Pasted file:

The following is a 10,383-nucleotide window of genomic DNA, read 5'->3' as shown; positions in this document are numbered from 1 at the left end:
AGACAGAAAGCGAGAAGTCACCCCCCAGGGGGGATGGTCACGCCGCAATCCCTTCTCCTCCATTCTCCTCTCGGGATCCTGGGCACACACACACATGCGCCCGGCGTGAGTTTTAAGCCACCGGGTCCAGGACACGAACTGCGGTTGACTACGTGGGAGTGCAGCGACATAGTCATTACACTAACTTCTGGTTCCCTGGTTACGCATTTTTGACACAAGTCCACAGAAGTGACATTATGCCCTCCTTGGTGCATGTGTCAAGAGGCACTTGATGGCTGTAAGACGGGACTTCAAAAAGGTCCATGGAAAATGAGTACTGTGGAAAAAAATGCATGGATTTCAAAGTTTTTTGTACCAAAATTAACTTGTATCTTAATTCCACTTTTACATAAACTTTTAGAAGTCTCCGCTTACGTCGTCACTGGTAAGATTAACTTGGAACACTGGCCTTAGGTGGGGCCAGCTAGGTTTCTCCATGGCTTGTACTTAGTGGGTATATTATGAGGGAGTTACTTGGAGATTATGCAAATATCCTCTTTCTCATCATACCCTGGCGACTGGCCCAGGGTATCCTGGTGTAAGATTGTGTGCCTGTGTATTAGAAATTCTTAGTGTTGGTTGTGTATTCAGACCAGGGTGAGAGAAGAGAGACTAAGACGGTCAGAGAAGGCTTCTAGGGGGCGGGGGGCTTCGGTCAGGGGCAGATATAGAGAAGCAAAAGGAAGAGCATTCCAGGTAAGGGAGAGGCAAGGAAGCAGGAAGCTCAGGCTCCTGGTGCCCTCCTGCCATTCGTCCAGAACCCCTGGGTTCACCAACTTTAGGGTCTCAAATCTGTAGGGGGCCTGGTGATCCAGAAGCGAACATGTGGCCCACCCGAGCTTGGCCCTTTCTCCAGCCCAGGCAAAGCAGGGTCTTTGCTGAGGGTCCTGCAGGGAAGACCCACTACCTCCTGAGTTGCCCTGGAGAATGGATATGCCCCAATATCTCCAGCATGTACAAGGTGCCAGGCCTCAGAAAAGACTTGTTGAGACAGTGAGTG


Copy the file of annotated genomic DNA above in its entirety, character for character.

The following is a 10,383-nucleotide window of genomic DNA, read 5'->3' as shown; positions in this document are numbered from 1 at the left end:
AGACAGAAAGCGAGAAGTCACCCCCCAGGGGGGATGGTCACGCCGCAATCCCTTCTCCTCCATTCTCCTCTCGGGATCCTGGGCACACACACACATGCGCCCGGCGTGAGTTTTAAGCCACCGGGTCCAGGACACGAACTGCGGTTGACTACGTGGGAGTGCAGCGACATAGTCATTACACTAACTTCTGGTTCCCTGGTTACGCATTTTTGACACAAGTCCACAGAAGTGACATTATGCCCTCCTTGGTGCATGTGTCAAGAGGCACTTGATGGCTGTAAGACGGGACTTCAAAAAGGTCCATGGAAAATGAGTACTGTGGAAAAAAATGCATGGATTTCAAAGTTTTTTGTACCAAAATTAACTTGTATCTTAATTCCACTTTTACATAAACTTTTAGAAGTCTCCGCTTACGTCGTCACTGGTAAGATTAACTTGGAACACTGGCCTTAGGTGGGGCCAGCTAGGTTTCTCCATGGCTTGTACTTAGTGGGTATATTATGAGGGAGTTACTTGGAGATTATGCAAATATCCTCTTTCTCATCATACCCTGGCGACTGGCCCAGGGTATCCTGGTGTAAGATTGTGTGCCTGTGTATTAGAAATTCTTAGTGTTGGTTGTGTATTCAGACCAGGGTGAGAGAAGAGAGACTAAGACGGTCAGAGAAGGCTTCTAGGGGGCGGGGGGCTTCGGTCAGGGGCAGATATAGAGAAGCAAAAGGAAGAGCATTCCAGGTAAGGGAGAGGCAAGGAAGCAGGAAGCTCAGGCTCCTGGTGCCCTCCTGCCATTCGTCCAGAACCCCTGGGTTCACCAACTTTAGGGTCTCAAATCTGTAGGGGGCCTGGTGATCCAGAAGCGAACATGTGGCCCACCCGAGCTTGGCCCTTTCTCCAGCCCAGGCAAAGCAGGGTCTTTGCTGAGGGTCCTGCAGGGAAGACCCACTACCTCCTGAGTTGCCCTGGAGAATGGATATGCCCCAATATCTCCAGCATGTACAAGGTGCCAGGCCTCAGAAAAGACTTGTTGAGACAGTGAGTG